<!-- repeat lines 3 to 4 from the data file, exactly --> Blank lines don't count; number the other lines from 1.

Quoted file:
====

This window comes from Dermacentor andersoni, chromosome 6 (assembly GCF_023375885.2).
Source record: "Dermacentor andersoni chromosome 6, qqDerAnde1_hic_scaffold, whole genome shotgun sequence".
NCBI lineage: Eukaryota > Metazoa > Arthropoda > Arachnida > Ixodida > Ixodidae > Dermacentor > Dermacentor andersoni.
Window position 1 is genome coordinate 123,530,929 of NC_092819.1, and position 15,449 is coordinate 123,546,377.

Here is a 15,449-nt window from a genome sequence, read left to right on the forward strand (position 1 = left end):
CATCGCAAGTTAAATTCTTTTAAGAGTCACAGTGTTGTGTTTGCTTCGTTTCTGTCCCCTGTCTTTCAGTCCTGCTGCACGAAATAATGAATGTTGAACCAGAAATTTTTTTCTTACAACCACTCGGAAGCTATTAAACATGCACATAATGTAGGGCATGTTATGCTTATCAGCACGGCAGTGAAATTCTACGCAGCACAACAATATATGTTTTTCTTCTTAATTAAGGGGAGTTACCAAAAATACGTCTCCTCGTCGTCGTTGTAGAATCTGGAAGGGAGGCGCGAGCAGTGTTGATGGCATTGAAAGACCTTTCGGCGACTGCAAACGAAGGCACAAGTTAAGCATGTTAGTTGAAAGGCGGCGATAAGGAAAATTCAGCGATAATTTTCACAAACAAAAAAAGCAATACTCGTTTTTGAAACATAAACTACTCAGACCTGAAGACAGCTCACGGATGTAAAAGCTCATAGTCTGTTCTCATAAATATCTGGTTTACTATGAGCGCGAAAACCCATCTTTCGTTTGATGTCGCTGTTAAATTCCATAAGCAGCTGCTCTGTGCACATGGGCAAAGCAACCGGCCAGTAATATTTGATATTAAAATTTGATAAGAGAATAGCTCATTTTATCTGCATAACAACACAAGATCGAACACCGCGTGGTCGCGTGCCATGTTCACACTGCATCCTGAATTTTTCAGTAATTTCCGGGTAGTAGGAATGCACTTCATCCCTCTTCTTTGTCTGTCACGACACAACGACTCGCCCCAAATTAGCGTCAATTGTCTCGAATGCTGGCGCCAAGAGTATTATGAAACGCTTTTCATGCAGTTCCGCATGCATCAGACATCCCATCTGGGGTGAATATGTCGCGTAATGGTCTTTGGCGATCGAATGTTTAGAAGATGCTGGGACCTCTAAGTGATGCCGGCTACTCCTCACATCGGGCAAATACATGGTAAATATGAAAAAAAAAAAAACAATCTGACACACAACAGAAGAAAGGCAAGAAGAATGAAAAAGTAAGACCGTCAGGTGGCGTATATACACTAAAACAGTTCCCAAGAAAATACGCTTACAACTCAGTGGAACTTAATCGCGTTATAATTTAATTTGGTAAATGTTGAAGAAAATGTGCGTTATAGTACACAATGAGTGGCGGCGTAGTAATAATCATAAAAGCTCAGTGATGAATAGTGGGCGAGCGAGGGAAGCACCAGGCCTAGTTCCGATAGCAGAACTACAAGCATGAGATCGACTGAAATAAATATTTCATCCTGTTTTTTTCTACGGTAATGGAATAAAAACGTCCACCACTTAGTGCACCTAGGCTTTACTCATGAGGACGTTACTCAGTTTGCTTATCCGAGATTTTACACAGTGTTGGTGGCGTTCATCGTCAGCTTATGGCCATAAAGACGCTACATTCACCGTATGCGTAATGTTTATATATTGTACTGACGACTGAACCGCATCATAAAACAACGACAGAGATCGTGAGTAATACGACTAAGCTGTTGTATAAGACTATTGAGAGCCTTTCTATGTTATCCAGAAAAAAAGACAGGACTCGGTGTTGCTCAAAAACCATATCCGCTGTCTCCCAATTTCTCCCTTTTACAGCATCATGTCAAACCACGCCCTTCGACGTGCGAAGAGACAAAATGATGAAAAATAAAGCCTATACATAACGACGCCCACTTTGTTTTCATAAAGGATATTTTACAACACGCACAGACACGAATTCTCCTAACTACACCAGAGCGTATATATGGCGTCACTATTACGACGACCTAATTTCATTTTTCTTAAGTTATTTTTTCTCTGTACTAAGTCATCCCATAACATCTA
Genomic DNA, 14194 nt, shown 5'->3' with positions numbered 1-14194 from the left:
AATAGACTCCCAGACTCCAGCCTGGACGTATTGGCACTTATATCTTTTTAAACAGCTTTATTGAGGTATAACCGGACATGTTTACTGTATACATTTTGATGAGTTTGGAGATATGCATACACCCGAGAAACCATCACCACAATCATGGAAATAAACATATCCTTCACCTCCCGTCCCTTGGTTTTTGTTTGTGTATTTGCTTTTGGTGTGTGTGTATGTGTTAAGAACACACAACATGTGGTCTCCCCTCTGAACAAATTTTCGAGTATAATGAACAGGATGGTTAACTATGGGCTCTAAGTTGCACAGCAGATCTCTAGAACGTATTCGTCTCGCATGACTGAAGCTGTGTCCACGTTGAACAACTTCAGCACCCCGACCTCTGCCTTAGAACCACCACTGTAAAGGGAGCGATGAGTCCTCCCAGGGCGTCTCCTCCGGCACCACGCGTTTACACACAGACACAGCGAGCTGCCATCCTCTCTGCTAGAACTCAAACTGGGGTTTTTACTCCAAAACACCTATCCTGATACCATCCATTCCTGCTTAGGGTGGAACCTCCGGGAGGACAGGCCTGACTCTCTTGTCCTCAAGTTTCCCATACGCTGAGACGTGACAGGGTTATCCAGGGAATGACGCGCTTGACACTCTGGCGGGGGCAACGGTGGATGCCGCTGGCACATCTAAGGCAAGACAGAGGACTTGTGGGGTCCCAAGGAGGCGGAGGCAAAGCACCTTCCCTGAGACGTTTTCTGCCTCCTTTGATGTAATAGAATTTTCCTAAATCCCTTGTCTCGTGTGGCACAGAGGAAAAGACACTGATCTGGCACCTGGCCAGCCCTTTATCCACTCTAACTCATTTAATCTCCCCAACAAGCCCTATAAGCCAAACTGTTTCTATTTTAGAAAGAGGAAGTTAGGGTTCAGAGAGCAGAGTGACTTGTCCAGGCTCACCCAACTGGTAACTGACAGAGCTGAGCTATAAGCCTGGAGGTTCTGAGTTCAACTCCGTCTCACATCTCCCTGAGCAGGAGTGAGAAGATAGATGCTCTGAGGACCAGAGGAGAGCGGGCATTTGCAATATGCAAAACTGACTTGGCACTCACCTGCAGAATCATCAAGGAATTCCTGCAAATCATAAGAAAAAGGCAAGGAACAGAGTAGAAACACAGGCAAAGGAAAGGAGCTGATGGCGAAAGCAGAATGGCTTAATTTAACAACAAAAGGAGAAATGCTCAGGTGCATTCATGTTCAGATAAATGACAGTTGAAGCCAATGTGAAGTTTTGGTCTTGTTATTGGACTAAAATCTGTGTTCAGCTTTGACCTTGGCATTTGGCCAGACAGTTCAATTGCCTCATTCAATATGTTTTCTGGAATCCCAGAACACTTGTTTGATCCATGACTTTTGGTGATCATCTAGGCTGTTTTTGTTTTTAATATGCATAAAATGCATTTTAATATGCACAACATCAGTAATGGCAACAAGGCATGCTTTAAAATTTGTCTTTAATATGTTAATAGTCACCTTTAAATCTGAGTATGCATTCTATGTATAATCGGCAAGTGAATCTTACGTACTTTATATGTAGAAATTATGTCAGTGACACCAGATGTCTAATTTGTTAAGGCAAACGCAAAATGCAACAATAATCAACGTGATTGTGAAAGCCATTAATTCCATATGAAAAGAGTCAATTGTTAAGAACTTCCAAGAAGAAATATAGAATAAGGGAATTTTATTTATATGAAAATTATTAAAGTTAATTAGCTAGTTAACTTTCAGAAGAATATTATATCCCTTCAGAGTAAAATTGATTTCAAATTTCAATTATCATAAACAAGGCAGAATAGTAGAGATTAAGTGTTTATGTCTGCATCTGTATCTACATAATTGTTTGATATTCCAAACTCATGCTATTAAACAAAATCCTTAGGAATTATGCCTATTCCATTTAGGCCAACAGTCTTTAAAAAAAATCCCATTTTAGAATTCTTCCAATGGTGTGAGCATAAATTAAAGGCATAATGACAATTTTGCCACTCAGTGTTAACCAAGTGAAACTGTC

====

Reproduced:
NCBI lineage: Eukaryota > Metazoa > Arthropoda > Arachnida > Ixodida > Ixodidae > Dermacentor > Dermacentor andersoni.
Window position 1 is genome coordinate 123,530,929 of NC_092819.1, and position 15,449 is coordinate 123,546,377.